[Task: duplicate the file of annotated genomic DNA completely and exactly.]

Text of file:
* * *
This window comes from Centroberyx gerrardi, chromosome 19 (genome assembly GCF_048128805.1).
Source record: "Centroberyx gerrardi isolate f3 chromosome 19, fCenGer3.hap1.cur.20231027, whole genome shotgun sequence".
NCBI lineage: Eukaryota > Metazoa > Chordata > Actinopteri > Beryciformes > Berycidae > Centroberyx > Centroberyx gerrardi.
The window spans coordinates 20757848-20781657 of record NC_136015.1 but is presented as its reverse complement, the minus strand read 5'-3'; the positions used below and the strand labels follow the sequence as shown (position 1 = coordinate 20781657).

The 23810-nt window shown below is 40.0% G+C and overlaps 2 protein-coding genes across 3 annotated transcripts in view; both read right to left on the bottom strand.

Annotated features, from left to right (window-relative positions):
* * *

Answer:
This window comes from Centroberyx gerrardi, chromosome 19 (genome assembly GCF_048128805.1).
Source record: "Centroberyx gerrardi isolate f3 chromosome 19, fCenGer3.hap1.cur.20231027, whole genome shotgun sequence".
NCBI lineage: Eukaryota > Metazoa > Chordata > Actinopteri > Beryciformes > Berycidae > Centroberyx > Centroberyx gerrardi.
The window spans coordinates 20757848-20781657 of record NC_136015.1 but is presented as its reverse complement, the minus strand read 5'-3'; the positions used below and the strand labels follow the sequence as shown (position 1 = coordinate 20781657).

The 23810-nt window shown below is 40.0% G+C and overlaps 2 protein-coding genes across 3 annotated transcripts in view; both read right to left on the bottom strand.

Annotated features, from left to right (window-relative positions):